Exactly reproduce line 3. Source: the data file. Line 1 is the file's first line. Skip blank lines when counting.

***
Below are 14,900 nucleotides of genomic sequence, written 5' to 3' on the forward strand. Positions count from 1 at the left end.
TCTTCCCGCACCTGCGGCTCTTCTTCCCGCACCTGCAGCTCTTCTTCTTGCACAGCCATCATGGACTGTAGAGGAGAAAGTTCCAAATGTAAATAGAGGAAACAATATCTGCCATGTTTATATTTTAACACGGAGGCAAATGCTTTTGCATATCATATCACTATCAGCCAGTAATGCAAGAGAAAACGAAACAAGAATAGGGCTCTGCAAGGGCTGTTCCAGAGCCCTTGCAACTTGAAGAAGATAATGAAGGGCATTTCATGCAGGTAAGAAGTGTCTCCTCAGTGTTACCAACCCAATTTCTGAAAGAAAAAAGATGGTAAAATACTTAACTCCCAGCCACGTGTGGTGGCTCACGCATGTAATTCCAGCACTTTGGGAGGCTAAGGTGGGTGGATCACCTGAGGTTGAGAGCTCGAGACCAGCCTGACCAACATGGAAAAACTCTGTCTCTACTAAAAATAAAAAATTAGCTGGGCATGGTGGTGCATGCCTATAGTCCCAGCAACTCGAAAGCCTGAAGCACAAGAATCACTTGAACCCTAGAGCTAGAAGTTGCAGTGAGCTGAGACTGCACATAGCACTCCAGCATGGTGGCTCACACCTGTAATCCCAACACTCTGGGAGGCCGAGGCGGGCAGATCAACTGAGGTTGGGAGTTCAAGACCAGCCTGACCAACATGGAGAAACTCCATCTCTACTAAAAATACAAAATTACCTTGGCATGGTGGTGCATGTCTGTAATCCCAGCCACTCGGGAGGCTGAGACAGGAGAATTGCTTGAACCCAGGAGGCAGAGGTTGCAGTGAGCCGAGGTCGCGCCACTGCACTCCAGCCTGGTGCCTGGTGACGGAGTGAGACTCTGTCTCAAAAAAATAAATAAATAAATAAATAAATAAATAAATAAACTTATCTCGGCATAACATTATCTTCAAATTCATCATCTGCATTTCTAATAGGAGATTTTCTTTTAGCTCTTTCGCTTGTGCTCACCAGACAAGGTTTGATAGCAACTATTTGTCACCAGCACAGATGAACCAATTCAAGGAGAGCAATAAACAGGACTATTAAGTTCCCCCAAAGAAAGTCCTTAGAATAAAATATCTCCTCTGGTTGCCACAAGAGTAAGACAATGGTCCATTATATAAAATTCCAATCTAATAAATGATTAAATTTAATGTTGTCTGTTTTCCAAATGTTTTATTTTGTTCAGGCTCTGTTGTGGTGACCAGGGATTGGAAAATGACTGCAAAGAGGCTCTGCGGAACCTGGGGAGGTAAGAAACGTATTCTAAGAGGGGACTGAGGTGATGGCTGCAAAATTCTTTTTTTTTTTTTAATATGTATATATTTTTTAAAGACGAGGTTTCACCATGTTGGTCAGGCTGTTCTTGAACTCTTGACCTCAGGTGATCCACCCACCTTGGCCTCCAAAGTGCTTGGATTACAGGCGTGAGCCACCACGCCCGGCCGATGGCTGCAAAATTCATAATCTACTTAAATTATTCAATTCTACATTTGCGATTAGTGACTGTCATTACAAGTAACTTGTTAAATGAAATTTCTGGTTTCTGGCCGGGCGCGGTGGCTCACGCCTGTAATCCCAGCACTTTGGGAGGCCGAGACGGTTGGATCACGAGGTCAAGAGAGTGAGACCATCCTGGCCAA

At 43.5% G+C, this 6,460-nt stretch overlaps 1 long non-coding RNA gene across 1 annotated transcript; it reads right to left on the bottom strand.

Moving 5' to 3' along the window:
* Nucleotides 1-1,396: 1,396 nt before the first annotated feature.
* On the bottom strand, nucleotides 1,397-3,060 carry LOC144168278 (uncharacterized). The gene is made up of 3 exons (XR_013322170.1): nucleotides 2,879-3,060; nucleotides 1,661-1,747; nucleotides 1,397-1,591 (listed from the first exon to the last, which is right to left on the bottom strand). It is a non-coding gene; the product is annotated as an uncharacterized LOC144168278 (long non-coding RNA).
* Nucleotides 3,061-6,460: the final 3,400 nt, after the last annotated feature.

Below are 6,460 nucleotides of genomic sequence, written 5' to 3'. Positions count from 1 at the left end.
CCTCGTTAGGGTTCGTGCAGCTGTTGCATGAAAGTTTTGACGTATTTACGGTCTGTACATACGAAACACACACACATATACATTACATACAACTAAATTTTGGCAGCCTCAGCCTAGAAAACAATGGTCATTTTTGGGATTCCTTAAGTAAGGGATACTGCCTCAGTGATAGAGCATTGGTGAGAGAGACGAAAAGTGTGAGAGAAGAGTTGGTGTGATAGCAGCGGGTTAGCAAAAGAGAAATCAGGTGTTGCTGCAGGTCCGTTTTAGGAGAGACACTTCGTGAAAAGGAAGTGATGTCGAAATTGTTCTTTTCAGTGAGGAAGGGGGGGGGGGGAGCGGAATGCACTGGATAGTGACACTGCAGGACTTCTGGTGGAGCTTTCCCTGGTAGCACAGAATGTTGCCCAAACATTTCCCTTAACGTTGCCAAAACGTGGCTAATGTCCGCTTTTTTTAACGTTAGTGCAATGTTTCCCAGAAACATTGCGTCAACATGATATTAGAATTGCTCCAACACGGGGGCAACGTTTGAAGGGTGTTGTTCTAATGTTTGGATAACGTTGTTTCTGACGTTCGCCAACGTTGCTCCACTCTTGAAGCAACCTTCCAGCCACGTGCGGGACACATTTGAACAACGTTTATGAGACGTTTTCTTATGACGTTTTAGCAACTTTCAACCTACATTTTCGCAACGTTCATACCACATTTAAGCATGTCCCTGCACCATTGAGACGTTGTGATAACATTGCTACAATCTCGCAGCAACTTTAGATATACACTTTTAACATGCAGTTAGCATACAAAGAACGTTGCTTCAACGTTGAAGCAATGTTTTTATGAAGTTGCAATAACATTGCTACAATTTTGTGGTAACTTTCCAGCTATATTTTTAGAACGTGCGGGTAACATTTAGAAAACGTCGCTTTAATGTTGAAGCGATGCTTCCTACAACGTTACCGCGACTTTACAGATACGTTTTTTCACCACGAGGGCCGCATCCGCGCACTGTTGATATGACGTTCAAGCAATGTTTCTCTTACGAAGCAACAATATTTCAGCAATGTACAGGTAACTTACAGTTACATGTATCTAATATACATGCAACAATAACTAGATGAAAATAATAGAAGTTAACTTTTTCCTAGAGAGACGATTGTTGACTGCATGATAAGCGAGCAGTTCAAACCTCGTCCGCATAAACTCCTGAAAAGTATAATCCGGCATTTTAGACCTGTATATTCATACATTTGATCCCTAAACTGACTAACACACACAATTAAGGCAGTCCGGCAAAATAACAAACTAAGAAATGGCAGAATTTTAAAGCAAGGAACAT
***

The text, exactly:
At 43.5% G+C, this 6,460-nt stretch overlaps 1 long non-coding RNA gene across 1 annotated transcript; it reads right to left on the bottom strand.